No Ordinary Man
Not only does Aisling Chin-Yee and Chase Joynt’s Canadian produced documentary No Ordinary Man go to great lengths to reclaim the insidiously rewritten history of their subject, but it also answers an intriguing logistical question. How does one go about crafting a film around an icon whose legacy was essentially erased and never adequately documented in the first place?
That icon is jazz musician Billy Tipton, a pianist and vocalist who rose from the ranks of studio and accompanying musician to put out a few well regarded and influential albums of his own. Billy was a transman who lived his entire life in the closet, with his assigned birth sexuality only being disclosed at the time of his sudden death in 1989, a result of untreated ulcers. It came as a shock to his wife, Kitty and their adopted kids, but the press had more of a field day with this revelation than the family, turning Billy’s story into another example of emotional violence perpetrated against the trans community.
Yee (delivering her second great film of the year after The Rest of Us, which played the festival last year) and Joynt face an uphill battle in trying to encapsulate Tipton’s life in and out of the music industry. Not a lot of footage or photographs exist of Tipton performing, and with the exception of his son, Billy Tipton Jr., there aren’t many people left to tell his story with any degree of accuracy and without sensationalizing “the big reveal.” In between whatever historical grounds the filmmakers can form through sit down interviews with scholars of both music and trans-history (and some truly gut-wrenching phone call recordings between Kitty and Billy’s first biographer, Diane Middlebrook), Yee and Joynt stage a casting call for transmen of various shapes, sizes, and racial identities to come in and “read for the part” of Billy, creating a pastiche of theories as to how seminal moments in the subject’s life might’ve played out. Through the linking of these two threads, the past and present meet with a great deal of power, brilliantly underlining the need for transpeople to control their own stories and histories.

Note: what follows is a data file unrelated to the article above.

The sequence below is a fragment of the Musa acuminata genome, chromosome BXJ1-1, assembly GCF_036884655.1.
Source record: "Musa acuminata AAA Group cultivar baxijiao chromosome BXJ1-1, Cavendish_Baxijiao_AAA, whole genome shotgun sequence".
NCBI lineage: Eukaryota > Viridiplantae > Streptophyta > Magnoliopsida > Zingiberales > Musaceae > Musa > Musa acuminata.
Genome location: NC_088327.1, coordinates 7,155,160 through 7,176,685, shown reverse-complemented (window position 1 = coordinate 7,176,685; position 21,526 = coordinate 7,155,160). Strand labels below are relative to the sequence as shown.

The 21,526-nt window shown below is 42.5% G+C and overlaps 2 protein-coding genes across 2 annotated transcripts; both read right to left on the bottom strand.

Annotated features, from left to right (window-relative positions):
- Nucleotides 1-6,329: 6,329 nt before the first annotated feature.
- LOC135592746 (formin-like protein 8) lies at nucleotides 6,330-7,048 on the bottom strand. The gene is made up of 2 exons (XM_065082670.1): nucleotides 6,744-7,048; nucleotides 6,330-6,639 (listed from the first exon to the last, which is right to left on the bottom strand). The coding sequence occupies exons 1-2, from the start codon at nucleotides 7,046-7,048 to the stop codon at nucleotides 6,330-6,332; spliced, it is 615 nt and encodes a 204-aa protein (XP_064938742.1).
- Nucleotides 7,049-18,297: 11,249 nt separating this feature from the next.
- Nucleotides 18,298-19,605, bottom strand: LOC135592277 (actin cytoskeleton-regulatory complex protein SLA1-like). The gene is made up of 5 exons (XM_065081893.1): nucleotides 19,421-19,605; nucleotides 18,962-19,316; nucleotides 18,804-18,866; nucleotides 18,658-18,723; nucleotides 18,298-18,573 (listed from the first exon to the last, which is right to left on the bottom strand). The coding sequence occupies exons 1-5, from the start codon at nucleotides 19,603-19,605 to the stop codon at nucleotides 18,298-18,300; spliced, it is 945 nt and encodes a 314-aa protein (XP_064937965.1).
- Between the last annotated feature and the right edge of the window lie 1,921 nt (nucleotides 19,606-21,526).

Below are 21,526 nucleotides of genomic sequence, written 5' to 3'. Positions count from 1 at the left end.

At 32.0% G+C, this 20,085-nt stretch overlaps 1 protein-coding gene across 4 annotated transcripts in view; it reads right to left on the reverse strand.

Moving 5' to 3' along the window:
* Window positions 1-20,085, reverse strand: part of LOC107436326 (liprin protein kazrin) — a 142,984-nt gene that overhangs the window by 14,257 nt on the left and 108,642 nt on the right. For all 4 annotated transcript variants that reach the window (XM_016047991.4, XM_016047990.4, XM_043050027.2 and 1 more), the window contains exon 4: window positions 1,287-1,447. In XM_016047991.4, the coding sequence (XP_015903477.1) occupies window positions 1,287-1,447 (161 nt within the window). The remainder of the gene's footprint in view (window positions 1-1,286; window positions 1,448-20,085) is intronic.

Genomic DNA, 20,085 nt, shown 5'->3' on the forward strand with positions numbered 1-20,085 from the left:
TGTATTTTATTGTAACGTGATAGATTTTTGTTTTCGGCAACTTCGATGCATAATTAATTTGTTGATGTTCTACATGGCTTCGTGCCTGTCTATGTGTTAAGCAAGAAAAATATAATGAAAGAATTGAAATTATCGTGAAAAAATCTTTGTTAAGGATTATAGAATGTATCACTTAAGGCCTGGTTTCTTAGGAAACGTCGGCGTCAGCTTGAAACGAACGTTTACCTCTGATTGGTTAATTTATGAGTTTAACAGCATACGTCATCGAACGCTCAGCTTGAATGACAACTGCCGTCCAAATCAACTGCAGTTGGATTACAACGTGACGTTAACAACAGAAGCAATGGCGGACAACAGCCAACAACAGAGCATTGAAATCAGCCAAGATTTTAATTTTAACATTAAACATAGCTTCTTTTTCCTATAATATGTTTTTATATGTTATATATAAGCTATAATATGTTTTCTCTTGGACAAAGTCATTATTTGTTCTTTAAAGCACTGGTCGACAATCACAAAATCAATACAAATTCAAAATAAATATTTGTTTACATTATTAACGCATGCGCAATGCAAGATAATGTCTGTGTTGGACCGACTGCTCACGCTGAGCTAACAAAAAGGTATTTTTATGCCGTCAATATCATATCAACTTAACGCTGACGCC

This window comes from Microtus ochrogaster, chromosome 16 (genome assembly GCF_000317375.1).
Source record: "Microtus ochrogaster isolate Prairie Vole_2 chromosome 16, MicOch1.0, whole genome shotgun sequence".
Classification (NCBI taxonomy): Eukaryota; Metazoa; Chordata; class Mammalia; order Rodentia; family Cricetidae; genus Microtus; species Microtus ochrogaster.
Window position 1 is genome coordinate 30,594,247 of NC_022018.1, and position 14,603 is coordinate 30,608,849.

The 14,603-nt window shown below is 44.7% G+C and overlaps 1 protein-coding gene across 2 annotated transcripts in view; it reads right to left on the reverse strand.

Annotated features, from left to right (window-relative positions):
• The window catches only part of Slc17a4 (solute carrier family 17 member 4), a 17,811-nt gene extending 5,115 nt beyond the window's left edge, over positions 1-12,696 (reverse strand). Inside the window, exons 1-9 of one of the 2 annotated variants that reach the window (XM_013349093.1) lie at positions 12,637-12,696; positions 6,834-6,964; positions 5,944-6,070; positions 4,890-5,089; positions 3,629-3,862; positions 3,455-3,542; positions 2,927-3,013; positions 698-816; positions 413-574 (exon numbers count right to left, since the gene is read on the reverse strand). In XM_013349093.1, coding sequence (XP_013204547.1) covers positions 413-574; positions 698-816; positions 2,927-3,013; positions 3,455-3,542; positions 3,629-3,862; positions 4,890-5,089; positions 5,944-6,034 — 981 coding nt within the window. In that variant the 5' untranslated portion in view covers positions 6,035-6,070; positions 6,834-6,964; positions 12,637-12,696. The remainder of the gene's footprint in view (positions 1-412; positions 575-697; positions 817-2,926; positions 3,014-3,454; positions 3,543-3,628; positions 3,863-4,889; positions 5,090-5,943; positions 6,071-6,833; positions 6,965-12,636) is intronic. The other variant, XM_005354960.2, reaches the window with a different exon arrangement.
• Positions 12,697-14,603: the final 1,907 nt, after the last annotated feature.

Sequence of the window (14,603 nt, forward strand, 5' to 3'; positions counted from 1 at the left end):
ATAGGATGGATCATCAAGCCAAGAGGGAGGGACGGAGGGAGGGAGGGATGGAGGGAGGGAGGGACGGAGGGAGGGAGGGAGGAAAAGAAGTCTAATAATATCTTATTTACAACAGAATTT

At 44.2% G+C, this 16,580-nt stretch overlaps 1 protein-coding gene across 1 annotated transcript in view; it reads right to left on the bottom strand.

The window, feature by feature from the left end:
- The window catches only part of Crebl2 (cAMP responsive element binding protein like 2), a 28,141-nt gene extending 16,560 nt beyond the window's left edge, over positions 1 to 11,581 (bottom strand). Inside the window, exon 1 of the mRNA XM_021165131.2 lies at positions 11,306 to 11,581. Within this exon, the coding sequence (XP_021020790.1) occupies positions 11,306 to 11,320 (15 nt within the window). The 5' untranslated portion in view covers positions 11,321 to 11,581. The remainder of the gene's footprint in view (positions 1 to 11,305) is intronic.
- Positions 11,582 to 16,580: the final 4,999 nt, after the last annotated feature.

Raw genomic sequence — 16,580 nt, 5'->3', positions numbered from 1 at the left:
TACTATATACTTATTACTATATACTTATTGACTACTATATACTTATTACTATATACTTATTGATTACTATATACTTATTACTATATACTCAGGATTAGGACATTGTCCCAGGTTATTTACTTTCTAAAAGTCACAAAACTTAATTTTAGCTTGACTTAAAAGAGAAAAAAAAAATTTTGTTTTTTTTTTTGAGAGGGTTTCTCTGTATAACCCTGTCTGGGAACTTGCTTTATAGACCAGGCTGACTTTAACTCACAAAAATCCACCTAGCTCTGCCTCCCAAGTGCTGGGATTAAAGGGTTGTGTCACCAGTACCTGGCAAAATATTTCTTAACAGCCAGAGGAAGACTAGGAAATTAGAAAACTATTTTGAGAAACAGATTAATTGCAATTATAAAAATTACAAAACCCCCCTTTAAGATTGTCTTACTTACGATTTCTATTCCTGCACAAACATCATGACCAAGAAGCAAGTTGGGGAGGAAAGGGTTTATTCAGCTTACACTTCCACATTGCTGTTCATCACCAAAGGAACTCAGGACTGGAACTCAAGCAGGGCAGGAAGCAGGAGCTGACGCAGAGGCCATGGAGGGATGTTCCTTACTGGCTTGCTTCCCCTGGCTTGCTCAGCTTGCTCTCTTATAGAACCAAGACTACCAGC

No Ordinary Man is a vital piece of history told objectively and with a great deal of passion from everyone involved. Not only a plea for the importance of acknowledging representation throughout history, No Ordinary Man is a fascinating logical problem that the filmmakers have to work around, succeeding – much like Billy – against all odds.
No Ordinary Man screens once again during TIFF 2020 at West Island Open Air Cinema at Ontario Place on Monday, September 14 at 9:00 pm.
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